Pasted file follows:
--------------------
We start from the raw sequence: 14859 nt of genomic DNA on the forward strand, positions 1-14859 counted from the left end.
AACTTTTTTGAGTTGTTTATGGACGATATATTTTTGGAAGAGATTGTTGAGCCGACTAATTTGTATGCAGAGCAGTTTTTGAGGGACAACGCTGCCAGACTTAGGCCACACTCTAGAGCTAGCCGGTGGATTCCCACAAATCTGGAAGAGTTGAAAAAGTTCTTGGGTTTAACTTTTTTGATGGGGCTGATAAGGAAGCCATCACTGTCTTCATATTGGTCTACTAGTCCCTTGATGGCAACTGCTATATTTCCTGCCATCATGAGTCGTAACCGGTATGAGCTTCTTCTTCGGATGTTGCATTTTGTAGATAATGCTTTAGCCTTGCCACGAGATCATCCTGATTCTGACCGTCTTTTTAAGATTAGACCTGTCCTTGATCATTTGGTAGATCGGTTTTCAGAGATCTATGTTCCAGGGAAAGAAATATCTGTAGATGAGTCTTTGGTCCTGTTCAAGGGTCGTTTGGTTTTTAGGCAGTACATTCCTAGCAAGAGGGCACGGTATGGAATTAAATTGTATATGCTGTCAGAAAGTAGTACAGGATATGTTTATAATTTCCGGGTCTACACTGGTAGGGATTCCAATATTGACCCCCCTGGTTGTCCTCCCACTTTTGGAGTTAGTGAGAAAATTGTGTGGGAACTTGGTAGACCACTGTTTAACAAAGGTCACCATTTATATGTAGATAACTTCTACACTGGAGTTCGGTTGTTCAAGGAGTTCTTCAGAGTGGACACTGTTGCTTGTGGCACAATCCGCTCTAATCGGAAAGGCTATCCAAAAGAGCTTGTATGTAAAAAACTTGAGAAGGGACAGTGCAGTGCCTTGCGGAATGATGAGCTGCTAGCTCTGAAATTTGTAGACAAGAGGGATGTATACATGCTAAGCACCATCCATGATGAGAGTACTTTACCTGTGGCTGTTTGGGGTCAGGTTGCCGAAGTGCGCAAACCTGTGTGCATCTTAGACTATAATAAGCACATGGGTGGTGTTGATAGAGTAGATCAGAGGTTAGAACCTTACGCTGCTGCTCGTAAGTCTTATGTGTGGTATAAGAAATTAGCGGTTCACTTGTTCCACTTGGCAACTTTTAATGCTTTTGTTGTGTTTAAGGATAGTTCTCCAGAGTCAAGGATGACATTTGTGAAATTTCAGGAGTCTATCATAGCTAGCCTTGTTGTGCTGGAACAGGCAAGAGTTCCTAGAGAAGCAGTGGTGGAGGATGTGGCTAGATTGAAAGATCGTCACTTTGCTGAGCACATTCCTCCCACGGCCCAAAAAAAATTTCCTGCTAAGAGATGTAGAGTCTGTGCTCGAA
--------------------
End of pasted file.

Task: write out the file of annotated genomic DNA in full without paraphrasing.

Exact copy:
We start from the raw sequence: 14859 nt of genomic DNA on the forward strand, positions 1-14859 counted from the left end.
AACTTTTTTGAGTTGTTTATGGACGATATATTTTTGGAAGAGATTGTTGAGCCGACTAATTTGTATGCAGAGCAGTTTTTGAGGGACAACGCTGCCAGACTTAGGCCACACTCTAGAGCTAGCCGGTGGATTCCCACAAATCTGGAAGAGTTGAAAAAGTTCTTGGGTTTAACTTTTTTGATGGGGCTGATAAGGAAGCCATCACTGTCTTCATATTGGTCTACTAGTCCCTTGATGGCAACTGCTATATTTCCTGCCATCATGAGTCGTAACCGGTATGAGCTTCTTCTTCGGATGTTGCATTTTGTAGATAATGCTTTAGCCTTGCCACGAGATCATCCTGATTCTGACCGTCTTTTTAAGATTAGACCTGTCCTTGATCATTTGGTAGATCGGTTTTCAGAGATCTATGTTCCAGGGAAAGAAATATCTGTAGATGAGTCTTTGGTCCTGTTCAAGGGTCGTTTGGTTTTTAGGCAGTACATTCCTAGCAAGAGGGCACGGTATGGAATTAAATTGTATATGCTGTCAGAAAGTAGTACAGGATATGTTTATAATTTCCGGGTCTACACTGGTAGGGATTCCAATATTGACCCCCCTGGTTGTCCTCCCACTTTTGGAGTTAGTGAGAAAATTGTGTGGGAACTTGGTAGACCACTGTTTAACAAAGGTCACCATTTATATGTAGATAACTTCTACACTGGAGTTCGGTTGTTCAAGGAGTTCTTCAGAGTGGACACTGTTGCTTGTGGCACAATCCGCTCTAATCGGAAAGGCTATCCAAAAGAGCTTGTATGTAAAAAACTTGAGAAGGGACAGTGCAGTGCCTTGCGGAATGATGAGCTGCTAGCTCTGAAATTTGTAGACAAGAGGGATGTATACATGCTAAGCACCATCCATGATGAGAGTACTTTACCTGTGGCTGTTTGGGGTCAGGTTGCCGAAGTGCGCAAACCTGTGTGCATCTTAGACTATAATAAGCACATGGGTGGTGTTGATAGAGTAGATCAGAGGTTAGAACCTTACGCTGCTGCTCGTAAGTCTTATGTGTGGTATAAGAAATTAGCGGTTCACTTGTTCCACTTGGCAACTTTTAATGCTTTTGTTGTGTTTAAGGATAGTTCTCCAGAGTCAAGGATGACATTTGTGAAATTTCAGGAGTCTATCATAGCTAGCCTTGTTGTGCTGGAACAGGCAAGAGTTCCTAGAGAAGCAGTGGTGGAGGATGTGGCTAGATTGAAAGATCGTCACTTTGCTGAGCACATTCCTCCCACGGCCCAAAAAAAATTTCCTGCTAAGAGATGTAGAGTCTGTGCTCGAA